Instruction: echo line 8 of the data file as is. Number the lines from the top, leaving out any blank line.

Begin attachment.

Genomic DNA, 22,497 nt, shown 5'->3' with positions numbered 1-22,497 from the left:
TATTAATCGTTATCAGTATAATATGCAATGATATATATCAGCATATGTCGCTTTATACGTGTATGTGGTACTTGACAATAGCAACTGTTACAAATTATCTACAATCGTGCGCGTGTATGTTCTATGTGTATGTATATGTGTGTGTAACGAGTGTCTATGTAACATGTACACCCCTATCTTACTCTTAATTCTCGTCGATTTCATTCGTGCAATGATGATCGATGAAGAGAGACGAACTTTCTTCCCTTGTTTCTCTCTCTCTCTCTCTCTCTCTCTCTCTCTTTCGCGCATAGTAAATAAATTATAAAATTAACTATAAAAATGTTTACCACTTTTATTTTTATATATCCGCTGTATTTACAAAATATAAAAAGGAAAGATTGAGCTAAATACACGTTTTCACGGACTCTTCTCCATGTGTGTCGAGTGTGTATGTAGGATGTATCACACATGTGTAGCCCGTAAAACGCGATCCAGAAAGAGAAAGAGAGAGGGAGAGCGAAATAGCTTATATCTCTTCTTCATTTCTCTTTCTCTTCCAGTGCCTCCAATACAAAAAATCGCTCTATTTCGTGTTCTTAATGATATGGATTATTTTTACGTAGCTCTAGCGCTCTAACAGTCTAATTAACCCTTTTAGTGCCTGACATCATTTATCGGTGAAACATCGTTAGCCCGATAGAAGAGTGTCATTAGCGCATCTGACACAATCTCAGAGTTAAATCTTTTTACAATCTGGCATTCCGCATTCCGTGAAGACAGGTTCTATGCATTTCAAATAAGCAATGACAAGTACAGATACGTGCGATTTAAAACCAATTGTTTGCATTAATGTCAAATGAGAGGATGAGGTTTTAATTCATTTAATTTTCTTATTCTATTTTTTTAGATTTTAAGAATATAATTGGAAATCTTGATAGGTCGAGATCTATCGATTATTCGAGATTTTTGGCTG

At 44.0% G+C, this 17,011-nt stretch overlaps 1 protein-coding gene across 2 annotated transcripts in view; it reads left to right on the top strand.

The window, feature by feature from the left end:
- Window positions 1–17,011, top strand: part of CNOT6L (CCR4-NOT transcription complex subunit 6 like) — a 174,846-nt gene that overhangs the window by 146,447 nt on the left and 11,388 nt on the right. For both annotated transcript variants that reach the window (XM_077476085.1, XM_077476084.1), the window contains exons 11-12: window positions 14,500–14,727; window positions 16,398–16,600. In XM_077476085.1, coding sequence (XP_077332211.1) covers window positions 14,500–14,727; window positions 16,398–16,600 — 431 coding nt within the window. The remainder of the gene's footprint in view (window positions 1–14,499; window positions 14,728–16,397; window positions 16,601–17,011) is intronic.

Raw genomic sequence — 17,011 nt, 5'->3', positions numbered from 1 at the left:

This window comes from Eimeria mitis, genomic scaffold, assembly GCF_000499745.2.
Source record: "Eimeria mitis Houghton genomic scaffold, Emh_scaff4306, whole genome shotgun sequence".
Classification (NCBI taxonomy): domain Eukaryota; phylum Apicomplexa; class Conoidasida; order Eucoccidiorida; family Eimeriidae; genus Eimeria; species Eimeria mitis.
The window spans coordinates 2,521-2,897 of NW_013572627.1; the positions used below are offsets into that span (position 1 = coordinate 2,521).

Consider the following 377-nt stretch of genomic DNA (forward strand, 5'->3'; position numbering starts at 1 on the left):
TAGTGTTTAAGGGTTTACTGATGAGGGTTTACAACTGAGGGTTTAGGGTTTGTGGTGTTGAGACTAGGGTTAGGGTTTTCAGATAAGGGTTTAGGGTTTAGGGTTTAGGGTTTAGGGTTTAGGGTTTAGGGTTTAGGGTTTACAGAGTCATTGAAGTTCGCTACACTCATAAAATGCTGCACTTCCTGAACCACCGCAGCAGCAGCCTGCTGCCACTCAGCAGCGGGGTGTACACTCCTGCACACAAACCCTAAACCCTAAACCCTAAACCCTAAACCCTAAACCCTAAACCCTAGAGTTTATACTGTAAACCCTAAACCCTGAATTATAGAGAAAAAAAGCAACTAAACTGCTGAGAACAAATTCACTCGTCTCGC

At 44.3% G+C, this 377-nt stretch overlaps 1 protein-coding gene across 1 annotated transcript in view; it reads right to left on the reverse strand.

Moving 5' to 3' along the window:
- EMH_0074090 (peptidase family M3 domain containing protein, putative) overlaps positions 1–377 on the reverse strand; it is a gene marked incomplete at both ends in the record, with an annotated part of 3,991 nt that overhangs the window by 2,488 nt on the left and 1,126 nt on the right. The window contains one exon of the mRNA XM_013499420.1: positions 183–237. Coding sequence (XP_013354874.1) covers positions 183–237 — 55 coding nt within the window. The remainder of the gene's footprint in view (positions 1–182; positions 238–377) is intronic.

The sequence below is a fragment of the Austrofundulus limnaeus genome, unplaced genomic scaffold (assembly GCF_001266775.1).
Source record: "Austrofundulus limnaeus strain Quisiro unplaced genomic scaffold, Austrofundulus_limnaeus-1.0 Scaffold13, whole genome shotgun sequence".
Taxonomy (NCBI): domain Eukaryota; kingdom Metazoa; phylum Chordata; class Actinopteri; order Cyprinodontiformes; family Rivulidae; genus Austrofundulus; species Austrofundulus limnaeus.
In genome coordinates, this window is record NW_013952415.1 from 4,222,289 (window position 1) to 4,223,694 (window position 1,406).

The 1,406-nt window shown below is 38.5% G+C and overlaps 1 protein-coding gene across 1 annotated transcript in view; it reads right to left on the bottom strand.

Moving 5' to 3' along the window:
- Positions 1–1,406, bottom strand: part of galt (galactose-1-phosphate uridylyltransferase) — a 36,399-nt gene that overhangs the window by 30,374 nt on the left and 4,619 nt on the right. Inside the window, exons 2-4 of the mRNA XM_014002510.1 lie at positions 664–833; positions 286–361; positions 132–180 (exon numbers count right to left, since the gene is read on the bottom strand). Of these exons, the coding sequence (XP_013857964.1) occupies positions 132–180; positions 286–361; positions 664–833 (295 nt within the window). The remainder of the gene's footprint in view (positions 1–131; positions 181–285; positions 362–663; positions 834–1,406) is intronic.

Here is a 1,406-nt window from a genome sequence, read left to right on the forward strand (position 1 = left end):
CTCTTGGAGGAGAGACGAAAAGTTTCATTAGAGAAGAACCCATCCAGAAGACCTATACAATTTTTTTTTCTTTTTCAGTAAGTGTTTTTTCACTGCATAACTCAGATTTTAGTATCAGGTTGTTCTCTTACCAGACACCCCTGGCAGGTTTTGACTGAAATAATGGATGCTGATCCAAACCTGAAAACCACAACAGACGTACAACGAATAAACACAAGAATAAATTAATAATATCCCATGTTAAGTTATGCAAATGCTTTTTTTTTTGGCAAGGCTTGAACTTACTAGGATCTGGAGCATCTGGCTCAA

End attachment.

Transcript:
Source record: "Eimeria mitis Houghton genomic scaffold, Emh_scaff4306, whole genome shotgun sequence".